It’s a huge starting point and plays immediately into all kinds of fears about the true nature of the Jackaroo gift and the effect on humanity of suddenly being given everything it desired without having to struggle for it: new worlds, untold mineral wealth, vast tracts of arable land, an end to overpopulation, hunger, scarcity as a whole. But what’s behind it? Is it meant to divert us or domesticate us? Or do the Jackaroo have some other purpose only they can understand? And did the Elder Cultures die out, were they destroyed by the Jackaroo or are they still out there somewhere?
Given the potential of these gifts for negative cultural impact and the very real danger from Elder Culture infection, it’s no surprise that a number of government and non-government enterprises emerge to study the effects of the Jackaroo appearance, while others attempt to monetise or weaponise the finds. It’s a potentially explosive situation for Chloe, the protagonist of the story.
Chloe works for a private research agency called Disruption Theory and it’s her job to sniff out potential Elder Culture flare-ups and outbreaks in the community so her colleagues can study them. One such event leads her into a dangerous search for a young boy and his younger sister who seem to have been infected by a powerful eidolon and who promptly go missing just as she tracks them down.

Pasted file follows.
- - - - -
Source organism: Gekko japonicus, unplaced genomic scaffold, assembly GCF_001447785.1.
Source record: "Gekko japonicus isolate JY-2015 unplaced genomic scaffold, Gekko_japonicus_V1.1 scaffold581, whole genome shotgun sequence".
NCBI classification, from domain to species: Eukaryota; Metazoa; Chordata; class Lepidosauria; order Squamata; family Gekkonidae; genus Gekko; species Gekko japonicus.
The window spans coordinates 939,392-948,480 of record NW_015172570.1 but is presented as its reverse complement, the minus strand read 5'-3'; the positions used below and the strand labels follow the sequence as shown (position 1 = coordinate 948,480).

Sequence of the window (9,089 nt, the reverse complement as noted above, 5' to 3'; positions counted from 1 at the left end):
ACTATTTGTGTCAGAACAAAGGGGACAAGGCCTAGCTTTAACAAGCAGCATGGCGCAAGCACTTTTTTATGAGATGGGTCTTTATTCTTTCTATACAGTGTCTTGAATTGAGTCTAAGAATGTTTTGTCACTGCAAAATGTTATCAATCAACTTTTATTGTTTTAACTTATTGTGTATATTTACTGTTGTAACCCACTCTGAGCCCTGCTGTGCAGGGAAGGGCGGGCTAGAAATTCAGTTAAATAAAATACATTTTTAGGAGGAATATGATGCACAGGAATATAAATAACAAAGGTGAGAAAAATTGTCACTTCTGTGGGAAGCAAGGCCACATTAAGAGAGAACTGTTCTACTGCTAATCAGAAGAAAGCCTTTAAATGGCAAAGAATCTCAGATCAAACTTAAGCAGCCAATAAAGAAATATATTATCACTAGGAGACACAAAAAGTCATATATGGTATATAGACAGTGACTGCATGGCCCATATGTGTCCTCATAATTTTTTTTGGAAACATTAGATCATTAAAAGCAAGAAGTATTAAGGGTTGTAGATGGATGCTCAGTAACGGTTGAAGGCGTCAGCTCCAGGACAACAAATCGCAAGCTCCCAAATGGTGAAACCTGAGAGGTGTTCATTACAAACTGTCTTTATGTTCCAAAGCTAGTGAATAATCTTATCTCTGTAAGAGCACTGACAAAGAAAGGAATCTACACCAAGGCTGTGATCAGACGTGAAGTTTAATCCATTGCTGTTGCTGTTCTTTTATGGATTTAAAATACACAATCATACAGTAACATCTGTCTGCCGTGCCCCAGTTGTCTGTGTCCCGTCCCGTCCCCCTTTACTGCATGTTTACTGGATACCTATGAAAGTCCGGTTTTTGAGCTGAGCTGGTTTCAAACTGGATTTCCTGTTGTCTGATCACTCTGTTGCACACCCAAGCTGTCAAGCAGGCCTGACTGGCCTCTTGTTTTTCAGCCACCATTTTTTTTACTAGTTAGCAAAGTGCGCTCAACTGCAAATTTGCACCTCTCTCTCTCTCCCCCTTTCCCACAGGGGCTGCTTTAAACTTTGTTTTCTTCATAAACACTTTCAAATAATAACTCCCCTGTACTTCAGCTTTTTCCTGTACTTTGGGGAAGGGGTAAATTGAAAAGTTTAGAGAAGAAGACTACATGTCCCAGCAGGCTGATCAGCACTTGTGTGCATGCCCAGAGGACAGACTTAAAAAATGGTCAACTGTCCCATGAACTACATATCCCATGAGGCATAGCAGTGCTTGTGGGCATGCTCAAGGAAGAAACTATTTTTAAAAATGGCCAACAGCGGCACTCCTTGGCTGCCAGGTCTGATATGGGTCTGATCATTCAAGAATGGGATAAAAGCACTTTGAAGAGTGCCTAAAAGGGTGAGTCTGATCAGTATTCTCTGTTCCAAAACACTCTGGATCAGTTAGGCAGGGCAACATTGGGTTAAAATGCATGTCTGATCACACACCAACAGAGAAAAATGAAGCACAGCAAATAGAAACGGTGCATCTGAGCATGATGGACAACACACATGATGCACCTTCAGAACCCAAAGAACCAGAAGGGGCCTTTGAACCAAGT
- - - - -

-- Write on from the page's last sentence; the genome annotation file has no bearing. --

Meanwhile on one of the ‘gift planets’ that now hosts a burgeoning human settlement, ‘murder police’ detective Vic Gayle and his new rookie partner are investigating a suspicious death that has possible links to organised crime and in particular the illegal exportation of alien artefacts …
There’s quite a William Gibson vibe to Something Coming Through, with a thriller template being used to tell a story that goes to some very weird places indeed. In a quote provided for the book, SF author Alistair Reynolds says it’s ‘as tight and relentlessly paced as an Elmore Leonard thriller’. McAuley is a wonderful speculative fiction writer, but he’s no Elmore Leonard, and writing gripping thrillers requires a very different skill set. The Vic Gayle story thread reads like a fairly standard police procedural with a number of predictable plot beats and this is a distinct weakness in the book.